The Kingsriver Kloof Trail
The Kingsriver Kloof Trail provides a gentle hike, starting at the guest house, curling up the beautiful, water-eroded ravine, past rock pools, waterfalls and large caves, and opening out to one of the largest dams in the area. It is ideal for nature watching or a picnic.
The trail's ancient Bushman caves are easily accessible, and around the cave and the kloof may be found clay potsherds, early stone age hand axes and lithic flakes. Klipspringer, cape clawless otter, steenbok, baboons, fish eagles and black eagles may be seen, and leopards and rooikat (aka caracal or desert lynx) are there for the lucky few.
Kingsriver Wine Estate Guesthouse | 023 625 1040
KingsRiver Wine Estate
A Humbling Walk on the Wild Side – with Dr Andrew Baxter
Mountaineer, CEO of Cape Storm Outdoor Apparel, renowned archaeologist and expert in paleoecology [ecology that deals with the interaction between ancient organisms and their environment] and environmental change and conservation biology – this is Dr Andrew Baxter, who led the hike through the Koningsrivier kloof, where the river ran for many millions of years before being dammed for agricultural purposes in 1964.
My walk through the Kloof Trail on KingsRiver Estate proved to be as fascinating as I had anticipated. With water being the essence of all life it is only natural that this river became a rich source of sustenance for the San people who would have been the first of the settlers along its banks, trapping the smaller animals of the area which came down to drink from the river and harvesting the wild bulbs and berries. They later became culturally integrated with the pastoral Khoikhoi as they migrated from the south-west through the rugged terrain of the Little Karoo, seeking food and water for their herds.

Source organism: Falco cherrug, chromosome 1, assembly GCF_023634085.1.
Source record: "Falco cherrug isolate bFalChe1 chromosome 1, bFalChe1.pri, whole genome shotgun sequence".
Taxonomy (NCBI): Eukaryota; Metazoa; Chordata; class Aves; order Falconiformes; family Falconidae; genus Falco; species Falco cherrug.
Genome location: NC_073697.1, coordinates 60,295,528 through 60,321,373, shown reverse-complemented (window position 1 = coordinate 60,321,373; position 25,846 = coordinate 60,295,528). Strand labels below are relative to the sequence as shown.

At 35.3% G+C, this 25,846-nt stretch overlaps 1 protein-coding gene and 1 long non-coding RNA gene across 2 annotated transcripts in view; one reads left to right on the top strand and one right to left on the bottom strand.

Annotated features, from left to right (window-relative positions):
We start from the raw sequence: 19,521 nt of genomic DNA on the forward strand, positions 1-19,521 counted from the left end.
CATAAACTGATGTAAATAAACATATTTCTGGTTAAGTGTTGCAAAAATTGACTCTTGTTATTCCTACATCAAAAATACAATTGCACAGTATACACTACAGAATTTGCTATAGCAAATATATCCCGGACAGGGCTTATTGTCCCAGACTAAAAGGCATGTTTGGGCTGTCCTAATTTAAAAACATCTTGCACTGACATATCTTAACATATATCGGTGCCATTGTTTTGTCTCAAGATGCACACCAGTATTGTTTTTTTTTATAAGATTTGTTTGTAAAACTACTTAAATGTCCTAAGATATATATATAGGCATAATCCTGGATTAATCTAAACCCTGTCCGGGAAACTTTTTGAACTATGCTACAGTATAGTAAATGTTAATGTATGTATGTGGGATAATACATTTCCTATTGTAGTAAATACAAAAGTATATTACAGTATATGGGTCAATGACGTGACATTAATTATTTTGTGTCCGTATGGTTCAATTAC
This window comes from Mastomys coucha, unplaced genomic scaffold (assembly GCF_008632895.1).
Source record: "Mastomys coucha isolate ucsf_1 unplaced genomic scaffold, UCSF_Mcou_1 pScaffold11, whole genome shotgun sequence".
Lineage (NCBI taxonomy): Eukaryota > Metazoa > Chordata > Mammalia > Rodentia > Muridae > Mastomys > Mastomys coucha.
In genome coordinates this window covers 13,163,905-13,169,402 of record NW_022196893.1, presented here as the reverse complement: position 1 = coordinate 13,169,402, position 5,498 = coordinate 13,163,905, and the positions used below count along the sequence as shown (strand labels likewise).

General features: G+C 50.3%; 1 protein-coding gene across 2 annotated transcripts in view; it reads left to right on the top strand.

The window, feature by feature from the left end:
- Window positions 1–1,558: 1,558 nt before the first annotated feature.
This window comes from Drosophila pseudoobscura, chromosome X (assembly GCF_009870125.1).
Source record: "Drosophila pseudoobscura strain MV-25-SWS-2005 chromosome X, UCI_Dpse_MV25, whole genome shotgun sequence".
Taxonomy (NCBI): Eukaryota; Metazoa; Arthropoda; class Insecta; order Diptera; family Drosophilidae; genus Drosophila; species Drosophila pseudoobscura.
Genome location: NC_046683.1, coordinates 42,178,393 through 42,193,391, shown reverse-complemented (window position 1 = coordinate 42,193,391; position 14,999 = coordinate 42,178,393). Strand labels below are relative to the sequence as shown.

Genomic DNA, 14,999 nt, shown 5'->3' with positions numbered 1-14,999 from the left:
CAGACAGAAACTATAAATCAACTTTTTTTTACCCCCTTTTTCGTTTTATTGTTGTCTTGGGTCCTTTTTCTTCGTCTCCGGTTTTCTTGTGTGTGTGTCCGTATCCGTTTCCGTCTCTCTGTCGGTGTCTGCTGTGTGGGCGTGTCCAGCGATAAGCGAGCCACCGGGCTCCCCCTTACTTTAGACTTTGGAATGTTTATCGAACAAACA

This gentle walk leads past ancient Bushman caves (easily accessible) and a Stone Age workshop etched into the prehistoric rock face of this exceptionally beautiful water-eroded terrain reveals evidence of Later Stone Age lithics as well as clay potsherds from the area proximal to the cave. There also appear to be Early Stone Age hand axes in river cuttings. Some of these are forged from the stone found in the area but there is also evidence of tools which have been brought in from other regions where the stone is harder and would then have been used to cut into the indigenous rock in order to create these artefacts. As the river levels rose and fell, archaeological deposits from different settlements and ages have been left in the riverbed.
The incredible excitement of finding these ancient relics (which becomes quite easy when you know what you’re actually looking for!) was enhanced by Andrew’s expertise which allowed things like determining where the stone was quarried, when the stone was worked, what kind of technology was used to make the stone tool, and what evidence there is of the tool's use. Andrew also insists that there are also lithics on the koppie behind the farm, where the Kleinberg Trail weaves along the top of the mountain, with a view over McGregor that rivals no other, and also within several sites in the Vrolijkheid Nature Reserve, which borders the estate.
The trick here is not to get obsessive only with what’s on the ground around you and remember to look up from time to time. The surrounding rugged rock face is not only breathtakingly beautiful, but also rich in plant and animal life indigenous to this area – steenbok, klipspringer, Cape clawless otter and baboon keep a close watch on you from the rocky ridges. Along the way you will follow rock pools to the waterfalls, spot the pairs of Black- and Fish Eagles and hear their cries which have echoed in this crevasse since time immemorial. It is really difficult not to be awe-struck by the monolithic rock structures that have existed for millennia and will probably be around long after mankind, as we know it, ceases to exist. A truly humbling moment.